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GlassPack Hardware Philosophy
Developing an open system like GlassPack requires us to be able to quickly adapt to rapid changes in the marketplace. Sensors that are popular today may be gone tomorrow, replaced by newer and better technology that is often also less expensive. In a landscape that changes so quickly, designing an all-encompassing circuit board to host sensors from various vendors is an almost pointless task. By the time the hardware is designed and made available to aircraft owners and builders, it may no longer be available. To reduce this risk, while still being able to embrace new sensors as they come to market, GlassPack takes a very flexible approach to hardware design.

We have designed a single circuit board with the only hard-soldered components being the microcontroller and 2 resistors that provide 'pullup' power for I2C sensors. Everything else, and we mean EVERYTHING else, is designed to be 'Plug and Replace'. This means that sensors for different tasks are not tied to the main circuit board hardware design, but rather allowed to 'Come and Go' as the market dictates. If the best orientation sensor (pitch and roll) on the market today is replaced by another, the upgrade path is as simple as unscrewing a sensor and plugging in the new one.

The main GlassPack board has plenty of room for future expansion, despite being very physically small, and we have adopted the Seeed Grove System to make hardware upgrades simple and standarized. All sensors plug into the GlassPack main circuit board using Grove connectors. Some sensors are mounted to a mounting plate that is also part of the case that holds the main computer and GlassPack main circuit board, while other sensors are connected electrically, but mounted elsewhere in the aircraft. We offer everything from ready-to-install systems to detailed instructions on how to Build Your Own GlassPack.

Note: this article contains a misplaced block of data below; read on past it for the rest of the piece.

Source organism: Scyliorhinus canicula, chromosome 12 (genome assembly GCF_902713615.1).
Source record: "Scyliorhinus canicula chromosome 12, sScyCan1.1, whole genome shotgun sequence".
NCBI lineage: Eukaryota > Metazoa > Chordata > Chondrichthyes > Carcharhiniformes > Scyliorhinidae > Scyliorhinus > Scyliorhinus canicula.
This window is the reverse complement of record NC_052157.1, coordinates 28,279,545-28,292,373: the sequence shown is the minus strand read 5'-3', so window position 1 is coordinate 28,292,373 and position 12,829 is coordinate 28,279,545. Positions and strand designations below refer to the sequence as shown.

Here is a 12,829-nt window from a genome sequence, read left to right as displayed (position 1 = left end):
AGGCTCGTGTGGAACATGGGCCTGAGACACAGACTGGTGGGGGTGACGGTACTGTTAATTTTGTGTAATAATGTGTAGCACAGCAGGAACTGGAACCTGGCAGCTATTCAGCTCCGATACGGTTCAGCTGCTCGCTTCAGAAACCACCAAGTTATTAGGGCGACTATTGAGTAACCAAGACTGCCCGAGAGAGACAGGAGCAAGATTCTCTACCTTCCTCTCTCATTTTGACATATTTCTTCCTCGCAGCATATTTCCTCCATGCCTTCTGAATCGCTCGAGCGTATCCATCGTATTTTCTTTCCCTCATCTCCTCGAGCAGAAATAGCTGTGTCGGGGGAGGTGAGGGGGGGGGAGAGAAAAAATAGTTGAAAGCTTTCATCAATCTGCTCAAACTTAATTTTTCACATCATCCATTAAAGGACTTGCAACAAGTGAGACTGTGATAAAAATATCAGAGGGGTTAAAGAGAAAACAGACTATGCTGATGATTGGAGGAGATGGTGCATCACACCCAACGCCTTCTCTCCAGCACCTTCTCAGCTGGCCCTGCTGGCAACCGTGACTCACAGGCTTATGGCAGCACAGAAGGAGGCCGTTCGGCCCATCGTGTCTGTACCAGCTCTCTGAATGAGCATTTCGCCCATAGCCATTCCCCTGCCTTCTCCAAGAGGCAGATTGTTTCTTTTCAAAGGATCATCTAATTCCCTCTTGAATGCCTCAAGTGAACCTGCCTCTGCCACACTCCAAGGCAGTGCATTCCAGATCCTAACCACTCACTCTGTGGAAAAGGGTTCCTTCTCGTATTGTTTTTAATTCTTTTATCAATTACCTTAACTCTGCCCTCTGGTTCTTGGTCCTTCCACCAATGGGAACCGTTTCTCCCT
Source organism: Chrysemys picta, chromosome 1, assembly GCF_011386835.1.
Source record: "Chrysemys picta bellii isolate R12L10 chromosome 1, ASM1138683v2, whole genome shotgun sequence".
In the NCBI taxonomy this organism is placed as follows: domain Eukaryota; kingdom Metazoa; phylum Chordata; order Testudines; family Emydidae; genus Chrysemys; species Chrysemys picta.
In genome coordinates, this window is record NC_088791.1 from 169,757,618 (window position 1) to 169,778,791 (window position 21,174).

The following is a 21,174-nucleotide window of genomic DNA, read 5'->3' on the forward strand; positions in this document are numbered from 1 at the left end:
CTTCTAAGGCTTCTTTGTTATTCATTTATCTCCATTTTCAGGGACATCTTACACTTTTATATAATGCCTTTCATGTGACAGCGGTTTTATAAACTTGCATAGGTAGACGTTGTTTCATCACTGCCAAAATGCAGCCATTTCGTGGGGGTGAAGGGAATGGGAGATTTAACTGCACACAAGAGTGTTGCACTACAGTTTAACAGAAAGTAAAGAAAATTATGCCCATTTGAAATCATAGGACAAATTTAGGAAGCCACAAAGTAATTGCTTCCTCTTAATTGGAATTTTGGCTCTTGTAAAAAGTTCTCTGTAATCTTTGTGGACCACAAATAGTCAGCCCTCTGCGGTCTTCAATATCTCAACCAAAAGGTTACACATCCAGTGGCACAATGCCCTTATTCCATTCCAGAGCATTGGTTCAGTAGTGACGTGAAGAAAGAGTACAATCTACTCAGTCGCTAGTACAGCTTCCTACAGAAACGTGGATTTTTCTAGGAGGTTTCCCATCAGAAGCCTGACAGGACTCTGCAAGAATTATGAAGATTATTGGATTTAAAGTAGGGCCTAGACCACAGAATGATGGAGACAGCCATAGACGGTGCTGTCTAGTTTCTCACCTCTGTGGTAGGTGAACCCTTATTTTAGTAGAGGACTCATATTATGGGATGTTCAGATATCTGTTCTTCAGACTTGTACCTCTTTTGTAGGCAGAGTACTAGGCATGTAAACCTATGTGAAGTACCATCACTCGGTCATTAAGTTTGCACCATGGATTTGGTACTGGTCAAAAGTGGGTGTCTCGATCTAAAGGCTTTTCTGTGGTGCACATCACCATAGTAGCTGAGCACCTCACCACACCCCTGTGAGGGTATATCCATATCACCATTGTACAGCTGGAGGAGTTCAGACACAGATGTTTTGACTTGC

GlassPack Hardware
The GlassPack Controller board is an add-on to the base computer and connects to the 40-pin GPIO headers. This board provides the electrical power to the base computer, hosts a the microcontroller that communicates with sensors, and communicates with the base computer using the hardware serial bus. The controller board provides expansion via I2C, SPI, UART (Serial), and Analog/Digital IO. There are a total of 2 UART connections (1 is used by the GPS), 17 I2C connections (1 is used by the gyro/magnetometer, and 1 by the barometer/temperature/humidity sensor), 1 SPI connection, and 4 Analog/Digital connections. There are also open electrical connections on the board for ground, and 5 volt and 3.3 volt wires. The board runs on 3.3 volts and is 5 volt tolerant. All I2C and Serial connections are Seeed Grove System compatible. I2C connections share 4.7k pullup resistors on the SCL and SDA connections. The board is designed to be as easy as possible for amateurs to solder. Where possible, traces are printed on top of the board, reducing interference and the likelihood of electrical shorts when soldering on the bottom of the board. All soldering is done on the bottom side. Traces that must pass between electrical holes on the bottom, to the extent possible, do so between unsoldered connections.